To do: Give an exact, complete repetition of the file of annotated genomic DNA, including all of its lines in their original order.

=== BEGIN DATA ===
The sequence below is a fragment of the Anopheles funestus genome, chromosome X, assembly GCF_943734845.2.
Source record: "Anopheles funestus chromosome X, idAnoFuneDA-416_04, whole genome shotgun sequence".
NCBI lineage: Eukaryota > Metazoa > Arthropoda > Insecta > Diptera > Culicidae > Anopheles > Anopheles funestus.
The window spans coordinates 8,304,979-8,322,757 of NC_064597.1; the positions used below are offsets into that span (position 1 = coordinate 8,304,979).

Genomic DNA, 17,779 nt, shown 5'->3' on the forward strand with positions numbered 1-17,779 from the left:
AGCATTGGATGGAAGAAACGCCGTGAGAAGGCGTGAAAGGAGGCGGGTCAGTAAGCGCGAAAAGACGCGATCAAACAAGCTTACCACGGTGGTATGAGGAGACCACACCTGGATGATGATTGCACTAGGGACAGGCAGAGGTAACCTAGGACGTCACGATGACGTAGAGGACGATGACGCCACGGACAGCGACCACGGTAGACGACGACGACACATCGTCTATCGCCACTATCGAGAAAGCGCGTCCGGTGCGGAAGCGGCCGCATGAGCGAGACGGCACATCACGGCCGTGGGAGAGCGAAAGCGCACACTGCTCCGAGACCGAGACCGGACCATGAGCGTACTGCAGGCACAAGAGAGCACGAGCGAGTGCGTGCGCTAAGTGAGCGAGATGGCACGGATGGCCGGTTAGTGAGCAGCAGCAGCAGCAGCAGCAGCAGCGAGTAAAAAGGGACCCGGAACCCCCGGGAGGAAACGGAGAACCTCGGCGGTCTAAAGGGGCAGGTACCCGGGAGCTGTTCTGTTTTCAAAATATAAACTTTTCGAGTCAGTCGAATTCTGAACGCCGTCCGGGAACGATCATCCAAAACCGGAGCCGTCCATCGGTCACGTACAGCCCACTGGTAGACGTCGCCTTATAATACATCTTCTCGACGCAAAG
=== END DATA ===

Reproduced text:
The sequence below is a fragment of the Anopheles funestus genome, chromosome X, assembly GCF_943734845.2.
Source record: "Anopheles funestus chromosome X, idAnoFuneDA-416_04, whole genome shotgun sequence".
NCBI lineage: Eukaryota > Metazoa > Arthropoda > Insecta > Diptera > Culicidae > Anopheles > Anopheles funestus.
The window spans coordinates 8,304,979-8,322,757 of NC_064597.1; the positions used below are offsets into that span (position 1 = coordinate 8,304,979).

Genomic DNA, 17,779 nt, shown 5'->3' on the forward strand with positions numbered 1-17,779 from the left:
AGCATTGGATGGAAGAAACGCCGTGAGAAGGCGTGAAAGGAGGCGGGTCAGTAAGCGCGAAAAGACGCGATCAAACAAGCTTACCACGGTGGTATGAGGAGACCACACCTGGATGATGATTGCACTAGGGACAGGCAGAGGTAACCTAGGACGTCACGATGACGTAGAGGACGATGACGCCACGGACAGCGACCACGGTAGACGACGACGACACATCGTCTATCGCCACTATCGAGAAAGCGCGTCCGGTGCGGAAGCGGCCGCATGAGCGAGACGGCACATCACGGCCGTGGGAGAGCGAAAGCGCACACTGCTCCGAGACCGAGACCGGACCATGAGCGTACTGCAGGCACAAGAGAGCACGAGCGAGTGCGTGCGCTAAGTGAGCGAGATGGCACGGATGGCCGGTTAGTGAGCAGCAGCAGCAGCAGCAGCAGCAGCGAGTAAAAAGGGACCCGGAACCCCCGGGAGGAAACGGAGAACCTCGGCGGTCTAAAGGGGCAGGTACCCGGGAGCTGTTCTGTTTTCAAAATATAAACTTTTCGAGTCAGTCGAATTCTGAACGCCGTCCGGGAACGATCATCCAAAACCGGAGCCGTCCATCGGTCACGTACAGCCCACTGGTAGACGTCGCCTTATAATACATCTTCTCGACGCAAAG